Feds scheduled to work Wednesday should show up, OPM says
This story has been updated.
Federal employees scheduled to work on Wednesday should report as planned, even if Congress is unable to avert automatic, across-the-board budget cuts known as sequestration, according to the Office of Personnel Management.
The threat of sequestration still loomed Tuesday, after key House Republicans rejected a plan crafted overnight and approved overwhelmingly by the Senate that would, among other things, postpone sequestration for two months. It was unclear if the House would pass the legislation or if the Senate would accept an amended package before Wednesday, when sequestration was set to take hold under the 2011 Budget Control Act.
As a result, by Tuesday evening, the possibility remained that sequestration would go into effect, even if only for several hours or days while Congress tweaked a temporary fix.
OPM’s recent guidance specifically addresses these cuts. “Under sequestration, agencies would still have funds available after Jan. 2, but the overall funding for the remainder of the fiscal year would be reduced,” OPM said. “This means that agencies will not be executing any immediate personnel actions, such as furloughs, on Jan. 2. If furloughs or other personnel actions prove to be necessary, agencies will provide affected employees the requisite advance notice.”
OPM has distinguished administrative furloughs from emergency furloughs, which take place immediately in the event of a government shutdown. If sequestration were to take effect and hold long enough for furloughs to become necesseary, most employees must be provided at least 30 days notice of an administrative furlough scheduled to last 22 workdays or less, and at least 60 days notice of one lasting longer than that.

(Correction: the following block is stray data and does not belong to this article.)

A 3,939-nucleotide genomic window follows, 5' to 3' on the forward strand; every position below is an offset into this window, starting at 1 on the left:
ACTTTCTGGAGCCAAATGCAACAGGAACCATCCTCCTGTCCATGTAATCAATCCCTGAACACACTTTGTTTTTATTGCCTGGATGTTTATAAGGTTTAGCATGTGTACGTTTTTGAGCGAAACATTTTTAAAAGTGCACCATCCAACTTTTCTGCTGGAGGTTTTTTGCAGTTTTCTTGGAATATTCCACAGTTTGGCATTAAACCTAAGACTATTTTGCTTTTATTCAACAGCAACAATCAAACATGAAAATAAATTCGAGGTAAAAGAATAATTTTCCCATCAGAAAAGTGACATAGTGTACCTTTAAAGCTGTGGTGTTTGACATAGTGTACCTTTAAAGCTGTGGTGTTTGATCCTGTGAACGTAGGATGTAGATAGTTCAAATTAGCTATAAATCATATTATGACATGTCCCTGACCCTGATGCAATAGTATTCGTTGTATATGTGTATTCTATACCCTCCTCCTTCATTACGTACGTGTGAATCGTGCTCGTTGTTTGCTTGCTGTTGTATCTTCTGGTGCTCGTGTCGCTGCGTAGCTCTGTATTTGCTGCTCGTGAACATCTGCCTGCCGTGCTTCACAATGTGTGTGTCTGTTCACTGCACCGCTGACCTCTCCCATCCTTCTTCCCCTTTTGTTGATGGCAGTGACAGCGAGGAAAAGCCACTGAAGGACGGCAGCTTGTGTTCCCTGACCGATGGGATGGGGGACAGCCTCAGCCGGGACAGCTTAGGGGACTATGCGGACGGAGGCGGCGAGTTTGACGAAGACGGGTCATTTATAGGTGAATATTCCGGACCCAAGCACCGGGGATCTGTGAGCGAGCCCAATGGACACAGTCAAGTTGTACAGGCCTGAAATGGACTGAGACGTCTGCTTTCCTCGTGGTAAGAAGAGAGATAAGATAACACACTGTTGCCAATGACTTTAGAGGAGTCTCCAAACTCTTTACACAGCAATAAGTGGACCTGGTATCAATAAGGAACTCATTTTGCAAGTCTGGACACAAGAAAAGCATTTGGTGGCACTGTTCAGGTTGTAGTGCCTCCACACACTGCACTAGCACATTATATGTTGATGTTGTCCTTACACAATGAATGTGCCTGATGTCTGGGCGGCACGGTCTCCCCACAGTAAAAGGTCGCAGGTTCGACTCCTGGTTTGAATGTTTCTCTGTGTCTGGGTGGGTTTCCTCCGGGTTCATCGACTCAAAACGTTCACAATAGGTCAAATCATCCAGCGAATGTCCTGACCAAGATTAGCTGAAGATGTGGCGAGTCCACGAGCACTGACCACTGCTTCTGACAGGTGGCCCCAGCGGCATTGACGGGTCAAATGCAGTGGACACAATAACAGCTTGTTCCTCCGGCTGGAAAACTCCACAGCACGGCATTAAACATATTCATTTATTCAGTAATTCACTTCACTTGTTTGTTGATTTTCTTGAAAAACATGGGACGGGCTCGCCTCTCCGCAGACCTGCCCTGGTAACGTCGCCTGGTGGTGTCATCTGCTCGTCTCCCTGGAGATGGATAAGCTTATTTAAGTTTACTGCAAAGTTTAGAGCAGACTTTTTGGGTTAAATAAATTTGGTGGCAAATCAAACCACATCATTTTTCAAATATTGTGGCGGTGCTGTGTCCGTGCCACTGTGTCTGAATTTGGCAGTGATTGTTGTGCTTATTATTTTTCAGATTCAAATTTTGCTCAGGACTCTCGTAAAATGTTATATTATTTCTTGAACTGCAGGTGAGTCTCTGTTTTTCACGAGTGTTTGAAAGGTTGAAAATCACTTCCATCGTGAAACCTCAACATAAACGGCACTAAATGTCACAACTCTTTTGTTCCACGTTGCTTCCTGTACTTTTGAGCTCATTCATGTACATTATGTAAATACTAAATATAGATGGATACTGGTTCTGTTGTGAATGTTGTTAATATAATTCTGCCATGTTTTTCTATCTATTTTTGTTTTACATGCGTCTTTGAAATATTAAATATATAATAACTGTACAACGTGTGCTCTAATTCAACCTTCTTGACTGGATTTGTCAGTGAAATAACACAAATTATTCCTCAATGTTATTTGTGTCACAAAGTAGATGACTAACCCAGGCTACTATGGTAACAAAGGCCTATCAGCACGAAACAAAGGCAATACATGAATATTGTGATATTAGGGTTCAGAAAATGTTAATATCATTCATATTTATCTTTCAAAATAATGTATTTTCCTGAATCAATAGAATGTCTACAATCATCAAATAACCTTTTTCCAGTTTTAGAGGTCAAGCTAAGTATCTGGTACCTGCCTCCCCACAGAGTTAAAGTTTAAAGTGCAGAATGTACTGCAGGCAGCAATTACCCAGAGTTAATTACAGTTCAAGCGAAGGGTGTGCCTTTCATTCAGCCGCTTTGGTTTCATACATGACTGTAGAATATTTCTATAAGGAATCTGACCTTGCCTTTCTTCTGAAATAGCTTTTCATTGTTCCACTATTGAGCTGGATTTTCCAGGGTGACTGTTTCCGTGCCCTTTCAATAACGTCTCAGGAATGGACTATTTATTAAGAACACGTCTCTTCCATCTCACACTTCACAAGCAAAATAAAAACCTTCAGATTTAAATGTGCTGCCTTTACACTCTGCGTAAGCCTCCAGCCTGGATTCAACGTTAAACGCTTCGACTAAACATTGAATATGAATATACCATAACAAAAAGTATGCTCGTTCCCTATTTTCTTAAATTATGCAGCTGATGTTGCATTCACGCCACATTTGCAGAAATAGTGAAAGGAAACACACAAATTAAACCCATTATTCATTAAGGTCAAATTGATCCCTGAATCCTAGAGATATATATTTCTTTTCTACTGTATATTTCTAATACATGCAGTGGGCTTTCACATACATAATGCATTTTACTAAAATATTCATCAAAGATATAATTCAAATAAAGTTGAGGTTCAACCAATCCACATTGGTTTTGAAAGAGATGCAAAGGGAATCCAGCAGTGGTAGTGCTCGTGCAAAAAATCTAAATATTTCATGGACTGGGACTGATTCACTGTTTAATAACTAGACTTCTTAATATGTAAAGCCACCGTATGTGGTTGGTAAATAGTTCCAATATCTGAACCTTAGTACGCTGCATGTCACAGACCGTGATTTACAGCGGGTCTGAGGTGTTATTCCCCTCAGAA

The Obama administration has said it will be up to agencies to determine if and where cuts would be necessary and that unions covering federal employees would get more information about possible furloughs before they occur. Under any type of furlough, employees are not allowed to work without pay unless voluntary services are permitted by law in their case.
The Office of Management and Budget said earlier in December that furloughs would be a last resort under sequestration.
Colleen M. Kelley, president of the National Treasury Employees Union President, urged lawmakers on Tuesday to avoid the automatic cuts. “Federal employees have just ended a very difficult year in which they faced potential government shutdowns and constant attacks on their pay and benefits, and a pay freeze extending more than two years,” she said. “With sequestration employees could be subject to furloughs even as the American public looks toward them for services citizens count on. Our country, and our federal workforce, deserve better than this continued uncertainty.”
J. David Cox Sr., national president of the American Federation of Government Employees, also was cautious about the plan approved by the Senate to delay sequestration.
“AFGE members are very concerned about the use of additional agency funding cuts in order to pay for the delay of the sequester,” he said. “Before they look any further at unpaid furloughs or other cuts to critical agency programs, OMB should sharply reduce the amount taxpayers provide to federal contractors for excessive salaries for their top executives.”